Precinct 10 workers enjoy election day, despite single-digit turnout

During Tuesday’s primary election, Lori Cackler, Precinct 10 supervising judge, enjoyed an issue of the magazine Birds & Blooms. Fellow poll worker Barbara Pitner flipped through an issue of The Economist. The precinct’s third worker, Kathy Callen, made some serious progress on a Stieg Larsson novel.

The poll workers at the Burge Union had a lot of down time during their 14-hour work day, as the precinct, which includes the Kansas University residence halls, saw only three voters as of 5 p.m.

The precinct reported the lowest turnout in the area, but it wasn’t a surprise, said Douglas County Clerk Jamie Shew. The site traditionally has a low turnout, particularly when KU is not in session, he said. Closing the precinct, he said, would actually cost the county more money because they’d be required to mail notifications to all registered voters in the precinct. The county pays election workers between $85 and $100 depending on their responsibilities.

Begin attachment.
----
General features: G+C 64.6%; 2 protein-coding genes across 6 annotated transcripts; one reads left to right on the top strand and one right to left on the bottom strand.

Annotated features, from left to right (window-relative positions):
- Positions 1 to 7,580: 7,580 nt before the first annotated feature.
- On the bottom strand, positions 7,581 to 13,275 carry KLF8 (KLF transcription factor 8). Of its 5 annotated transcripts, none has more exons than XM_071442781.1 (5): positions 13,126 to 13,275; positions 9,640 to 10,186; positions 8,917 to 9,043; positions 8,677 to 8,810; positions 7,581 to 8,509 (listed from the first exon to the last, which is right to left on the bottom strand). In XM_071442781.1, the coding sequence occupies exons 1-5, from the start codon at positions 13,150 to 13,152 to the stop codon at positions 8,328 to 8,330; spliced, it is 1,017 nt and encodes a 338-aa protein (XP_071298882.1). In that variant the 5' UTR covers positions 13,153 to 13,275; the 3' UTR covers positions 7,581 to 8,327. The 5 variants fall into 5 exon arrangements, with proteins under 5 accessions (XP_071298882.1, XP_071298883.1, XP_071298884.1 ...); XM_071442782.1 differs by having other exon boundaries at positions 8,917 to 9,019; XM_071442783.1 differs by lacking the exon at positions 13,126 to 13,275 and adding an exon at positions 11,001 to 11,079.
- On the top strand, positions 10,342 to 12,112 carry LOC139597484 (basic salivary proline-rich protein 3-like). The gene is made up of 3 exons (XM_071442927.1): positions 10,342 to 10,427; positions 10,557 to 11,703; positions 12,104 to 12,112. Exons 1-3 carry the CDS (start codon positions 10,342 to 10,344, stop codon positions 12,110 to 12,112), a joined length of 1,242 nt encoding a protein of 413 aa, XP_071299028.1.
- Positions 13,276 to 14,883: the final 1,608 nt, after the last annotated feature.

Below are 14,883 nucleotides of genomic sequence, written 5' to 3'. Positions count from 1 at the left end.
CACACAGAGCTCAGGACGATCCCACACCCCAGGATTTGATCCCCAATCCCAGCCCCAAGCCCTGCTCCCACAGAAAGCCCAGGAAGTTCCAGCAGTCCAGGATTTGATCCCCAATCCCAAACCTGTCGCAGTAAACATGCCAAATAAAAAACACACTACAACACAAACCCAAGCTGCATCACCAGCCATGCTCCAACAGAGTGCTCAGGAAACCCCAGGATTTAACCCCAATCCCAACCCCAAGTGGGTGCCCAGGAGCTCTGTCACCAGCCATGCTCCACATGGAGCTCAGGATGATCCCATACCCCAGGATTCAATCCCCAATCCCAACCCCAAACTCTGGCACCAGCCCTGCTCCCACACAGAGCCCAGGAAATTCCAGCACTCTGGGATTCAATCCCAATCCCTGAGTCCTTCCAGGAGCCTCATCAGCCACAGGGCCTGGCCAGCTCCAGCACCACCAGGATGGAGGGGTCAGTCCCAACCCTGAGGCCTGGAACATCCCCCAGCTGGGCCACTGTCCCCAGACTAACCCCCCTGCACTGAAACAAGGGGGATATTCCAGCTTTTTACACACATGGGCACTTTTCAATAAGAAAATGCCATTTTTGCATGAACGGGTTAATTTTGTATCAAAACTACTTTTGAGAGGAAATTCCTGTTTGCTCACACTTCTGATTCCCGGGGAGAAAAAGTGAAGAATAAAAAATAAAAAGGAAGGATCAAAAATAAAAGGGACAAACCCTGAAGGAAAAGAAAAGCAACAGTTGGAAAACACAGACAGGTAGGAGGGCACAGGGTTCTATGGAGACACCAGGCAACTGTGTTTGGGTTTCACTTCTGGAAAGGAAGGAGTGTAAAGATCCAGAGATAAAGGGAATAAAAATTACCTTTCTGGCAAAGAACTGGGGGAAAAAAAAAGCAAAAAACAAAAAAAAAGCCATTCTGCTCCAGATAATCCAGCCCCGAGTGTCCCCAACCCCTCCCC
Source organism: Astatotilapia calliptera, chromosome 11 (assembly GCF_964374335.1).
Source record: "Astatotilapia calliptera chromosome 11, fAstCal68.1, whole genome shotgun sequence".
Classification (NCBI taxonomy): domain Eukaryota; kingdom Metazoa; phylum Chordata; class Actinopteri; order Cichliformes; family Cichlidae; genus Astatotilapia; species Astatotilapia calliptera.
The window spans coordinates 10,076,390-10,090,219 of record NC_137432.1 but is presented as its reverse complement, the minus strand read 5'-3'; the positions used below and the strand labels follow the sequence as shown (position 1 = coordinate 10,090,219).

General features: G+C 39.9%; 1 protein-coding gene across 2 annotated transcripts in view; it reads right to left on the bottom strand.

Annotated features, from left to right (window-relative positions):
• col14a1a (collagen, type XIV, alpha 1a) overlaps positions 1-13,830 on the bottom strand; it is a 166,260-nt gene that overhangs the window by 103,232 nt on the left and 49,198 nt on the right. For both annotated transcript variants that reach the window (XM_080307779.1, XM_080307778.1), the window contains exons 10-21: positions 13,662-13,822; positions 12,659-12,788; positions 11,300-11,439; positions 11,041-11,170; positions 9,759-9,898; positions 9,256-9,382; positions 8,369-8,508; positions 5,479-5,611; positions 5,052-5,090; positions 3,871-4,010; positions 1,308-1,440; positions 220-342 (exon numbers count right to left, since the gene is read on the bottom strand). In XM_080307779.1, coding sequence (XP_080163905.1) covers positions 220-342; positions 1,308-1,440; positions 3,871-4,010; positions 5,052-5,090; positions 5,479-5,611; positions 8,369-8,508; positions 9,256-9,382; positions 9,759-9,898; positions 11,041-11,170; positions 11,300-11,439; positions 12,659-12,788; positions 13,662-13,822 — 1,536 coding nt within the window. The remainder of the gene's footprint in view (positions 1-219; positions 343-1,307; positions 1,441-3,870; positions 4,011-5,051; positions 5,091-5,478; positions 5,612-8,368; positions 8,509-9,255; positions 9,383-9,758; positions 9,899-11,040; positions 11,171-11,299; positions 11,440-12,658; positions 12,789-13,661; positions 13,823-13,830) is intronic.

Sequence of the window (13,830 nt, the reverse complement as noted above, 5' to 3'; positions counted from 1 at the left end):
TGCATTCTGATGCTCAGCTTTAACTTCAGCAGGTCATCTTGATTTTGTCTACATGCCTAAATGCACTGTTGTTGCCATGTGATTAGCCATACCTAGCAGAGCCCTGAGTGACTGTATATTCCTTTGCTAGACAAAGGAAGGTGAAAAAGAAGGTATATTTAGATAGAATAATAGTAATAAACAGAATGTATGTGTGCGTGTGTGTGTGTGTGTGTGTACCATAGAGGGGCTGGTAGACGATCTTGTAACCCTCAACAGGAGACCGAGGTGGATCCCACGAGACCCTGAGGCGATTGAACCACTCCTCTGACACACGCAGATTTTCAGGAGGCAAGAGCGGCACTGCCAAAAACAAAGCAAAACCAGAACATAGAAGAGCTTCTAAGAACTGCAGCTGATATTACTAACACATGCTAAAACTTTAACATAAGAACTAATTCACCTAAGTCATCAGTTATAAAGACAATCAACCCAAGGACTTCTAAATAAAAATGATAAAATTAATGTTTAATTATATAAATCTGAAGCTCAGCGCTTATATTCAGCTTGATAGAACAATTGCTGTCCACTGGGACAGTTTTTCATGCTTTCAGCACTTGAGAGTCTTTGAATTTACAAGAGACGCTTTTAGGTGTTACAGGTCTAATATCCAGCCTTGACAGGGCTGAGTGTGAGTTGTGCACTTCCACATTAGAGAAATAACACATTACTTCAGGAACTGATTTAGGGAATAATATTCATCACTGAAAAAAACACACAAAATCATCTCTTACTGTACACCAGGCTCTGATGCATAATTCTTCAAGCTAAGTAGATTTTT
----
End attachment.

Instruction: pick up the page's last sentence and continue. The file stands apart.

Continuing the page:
Despite few voters, Cackler said it was their job to be there no matter how many voters showed up, and the trio enjoyed the time reading, talking and eating.

“We really had a good time,” Cackler said.